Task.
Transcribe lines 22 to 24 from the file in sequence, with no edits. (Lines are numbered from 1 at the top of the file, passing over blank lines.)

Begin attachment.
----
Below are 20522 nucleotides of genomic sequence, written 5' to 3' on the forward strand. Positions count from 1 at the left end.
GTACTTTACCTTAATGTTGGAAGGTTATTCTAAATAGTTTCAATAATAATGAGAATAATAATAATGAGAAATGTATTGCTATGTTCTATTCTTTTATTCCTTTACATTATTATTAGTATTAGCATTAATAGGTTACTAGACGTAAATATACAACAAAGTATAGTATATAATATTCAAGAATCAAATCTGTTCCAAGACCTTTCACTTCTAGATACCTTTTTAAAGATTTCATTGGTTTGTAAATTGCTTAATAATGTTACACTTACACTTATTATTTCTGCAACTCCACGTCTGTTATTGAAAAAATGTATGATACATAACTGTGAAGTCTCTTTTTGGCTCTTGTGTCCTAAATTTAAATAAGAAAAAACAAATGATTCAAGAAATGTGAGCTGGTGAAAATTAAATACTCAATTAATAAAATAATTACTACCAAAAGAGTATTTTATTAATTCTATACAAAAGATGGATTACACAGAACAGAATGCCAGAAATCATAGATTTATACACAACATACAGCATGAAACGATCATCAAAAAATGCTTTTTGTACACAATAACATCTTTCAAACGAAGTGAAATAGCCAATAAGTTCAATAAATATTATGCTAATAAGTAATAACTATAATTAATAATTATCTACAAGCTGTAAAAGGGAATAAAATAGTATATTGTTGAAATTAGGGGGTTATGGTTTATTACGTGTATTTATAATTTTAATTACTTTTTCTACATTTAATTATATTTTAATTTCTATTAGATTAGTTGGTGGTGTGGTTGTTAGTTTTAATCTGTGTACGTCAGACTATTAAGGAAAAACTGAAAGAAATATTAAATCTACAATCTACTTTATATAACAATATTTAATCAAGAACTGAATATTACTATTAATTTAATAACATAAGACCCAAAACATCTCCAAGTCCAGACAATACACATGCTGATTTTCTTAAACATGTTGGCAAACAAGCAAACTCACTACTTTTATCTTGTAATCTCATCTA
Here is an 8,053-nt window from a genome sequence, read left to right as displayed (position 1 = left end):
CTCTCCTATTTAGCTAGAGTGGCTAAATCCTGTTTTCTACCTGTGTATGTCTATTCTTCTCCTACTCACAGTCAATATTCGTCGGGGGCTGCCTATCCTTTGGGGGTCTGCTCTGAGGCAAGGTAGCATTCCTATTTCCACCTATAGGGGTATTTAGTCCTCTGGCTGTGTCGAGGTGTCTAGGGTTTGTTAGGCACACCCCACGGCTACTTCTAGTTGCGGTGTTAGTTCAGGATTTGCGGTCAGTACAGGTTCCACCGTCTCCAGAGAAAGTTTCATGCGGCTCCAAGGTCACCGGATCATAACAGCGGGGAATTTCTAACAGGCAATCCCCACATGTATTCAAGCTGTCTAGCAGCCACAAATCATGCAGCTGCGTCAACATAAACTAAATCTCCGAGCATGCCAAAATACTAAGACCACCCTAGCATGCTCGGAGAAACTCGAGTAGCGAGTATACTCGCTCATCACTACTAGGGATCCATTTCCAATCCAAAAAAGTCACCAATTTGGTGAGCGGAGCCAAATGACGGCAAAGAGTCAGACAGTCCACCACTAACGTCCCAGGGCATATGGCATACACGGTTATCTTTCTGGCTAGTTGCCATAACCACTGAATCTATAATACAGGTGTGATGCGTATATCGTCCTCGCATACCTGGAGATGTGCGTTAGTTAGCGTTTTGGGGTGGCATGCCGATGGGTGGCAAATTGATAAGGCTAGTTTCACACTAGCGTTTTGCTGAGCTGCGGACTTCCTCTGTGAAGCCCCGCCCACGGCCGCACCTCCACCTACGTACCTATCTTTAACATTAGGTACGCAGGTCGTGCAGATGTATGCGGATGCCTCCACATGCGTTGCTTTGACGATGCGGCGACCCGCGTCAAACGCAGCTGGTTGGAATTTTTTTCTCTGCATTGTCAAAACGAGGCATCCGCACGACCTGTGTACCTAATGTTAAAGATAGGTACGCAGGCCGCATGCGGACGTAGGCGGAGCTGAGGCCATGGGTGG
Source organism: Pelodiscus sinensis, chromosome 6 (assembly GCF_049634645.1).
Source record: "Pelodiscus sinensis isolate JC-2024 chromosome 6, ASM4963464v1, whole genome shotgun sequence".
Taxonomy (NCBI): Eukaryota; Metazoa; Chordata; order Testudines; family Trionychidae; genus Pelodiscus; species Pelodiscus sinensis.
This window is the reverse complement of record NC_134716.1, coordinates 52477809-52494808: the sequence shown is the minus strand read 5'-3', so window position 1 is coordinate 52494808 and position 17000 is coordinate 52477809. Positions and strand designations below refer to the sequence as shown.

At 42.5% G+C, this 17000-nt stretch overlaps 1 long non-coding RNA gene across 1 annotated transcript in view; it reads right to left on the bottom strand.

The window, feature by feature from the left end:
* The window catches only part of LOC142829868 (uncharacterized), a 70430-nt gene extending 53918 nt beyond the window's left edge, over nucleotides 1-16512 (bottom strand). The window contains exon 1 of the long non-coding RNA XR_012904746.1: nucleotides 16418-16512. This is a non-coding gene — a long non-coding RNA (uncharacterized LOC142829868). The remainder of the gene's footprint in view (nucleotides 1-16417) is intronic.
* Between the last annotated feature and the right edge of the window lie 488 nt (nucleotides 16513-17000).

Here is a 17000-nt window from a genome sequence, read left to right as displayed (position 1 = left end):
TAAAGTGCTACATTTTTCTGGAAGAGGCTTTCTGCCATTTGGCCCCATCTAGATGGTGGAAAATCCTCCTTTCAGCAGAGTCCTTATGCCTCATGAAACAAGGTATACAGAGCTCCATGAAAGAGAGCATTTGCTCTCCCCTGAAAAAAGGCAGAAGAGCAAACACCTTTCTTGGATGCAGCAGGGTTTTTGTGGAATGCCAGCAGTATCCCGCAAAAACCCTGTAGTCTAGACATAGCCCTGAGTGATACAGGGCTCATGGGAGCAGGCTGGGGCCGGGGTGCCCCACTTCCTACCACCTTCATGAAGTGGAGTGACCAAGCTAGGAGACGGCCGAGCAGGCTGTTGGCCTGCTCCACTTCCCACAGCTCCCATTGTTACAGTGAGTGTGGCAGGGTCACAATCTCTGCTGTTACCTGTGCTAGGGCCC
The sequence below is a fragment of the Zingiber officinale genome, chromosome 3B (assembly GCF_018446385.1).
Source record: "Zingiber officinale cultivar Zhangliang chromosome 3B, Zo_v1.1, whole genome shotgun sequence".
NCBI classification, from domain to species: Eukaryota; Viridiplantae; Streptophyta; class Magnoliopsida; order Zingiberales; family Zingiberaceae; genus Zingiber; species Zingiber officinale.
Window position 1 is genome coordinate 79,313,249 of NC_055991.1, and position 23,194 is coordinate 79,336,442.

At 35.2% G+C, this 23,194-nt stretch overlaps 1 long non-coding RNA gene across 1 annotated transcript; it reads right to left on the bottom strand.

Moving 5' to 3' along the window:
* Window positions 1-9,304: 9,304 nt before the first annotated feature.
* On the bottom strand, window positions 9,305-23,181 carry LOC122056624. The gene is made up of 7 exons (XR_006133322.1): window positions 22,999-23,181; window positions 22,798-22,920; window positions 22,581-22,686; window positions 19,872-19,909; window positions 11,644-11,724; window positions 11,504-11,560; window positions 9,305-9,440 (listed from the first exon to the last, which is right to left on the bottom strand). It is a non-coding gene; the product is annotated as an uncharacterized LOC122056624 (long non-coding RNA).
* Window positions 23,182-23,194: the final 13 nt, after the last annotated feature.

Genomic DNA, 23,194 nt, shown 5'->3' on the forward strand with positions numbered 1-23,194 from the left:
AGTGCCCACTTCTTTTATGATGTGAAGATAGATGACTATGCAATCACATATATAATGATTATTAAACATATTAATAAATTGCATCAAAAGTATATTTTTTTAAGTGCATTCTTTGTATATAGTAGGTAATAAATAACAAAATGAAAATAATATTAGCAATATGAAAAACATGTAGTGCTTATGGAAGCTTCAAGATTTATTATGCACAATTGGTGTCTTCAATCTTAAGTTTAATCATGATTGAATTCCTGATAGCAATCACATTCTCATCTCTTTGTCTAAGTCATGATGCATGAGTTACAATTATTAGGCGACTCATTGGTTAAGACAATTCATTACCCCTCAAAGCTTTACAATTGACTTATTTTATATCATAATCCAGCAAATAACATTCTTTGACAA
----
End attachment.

* On the bottom strand, window positions 9,305-23,181 carry LOC122056624. The gene is made up of 7 exons (XR_006133322.1): window positions 22,999-23,181; window positions 22,798-22,920; window positions 22,581-22,686; window positions 19,872-19,909; window positions 11,644-11,724; window positions 11,504-11,560; window positions 9,305-9,440 (listed from the first exon to the last, which is right to left on the bottom strand). It is a non-coding gene; the product is annotated as an uncharacterized LOC122056624 (long non-coding RNA).
* Window positions 23,182-23,194: the final 13 nt, after the last annotated feature.

Genomic DNA, 23,194 nt, shown 5'->3' on the forward strand with positions numbered 1-23,194 from the left: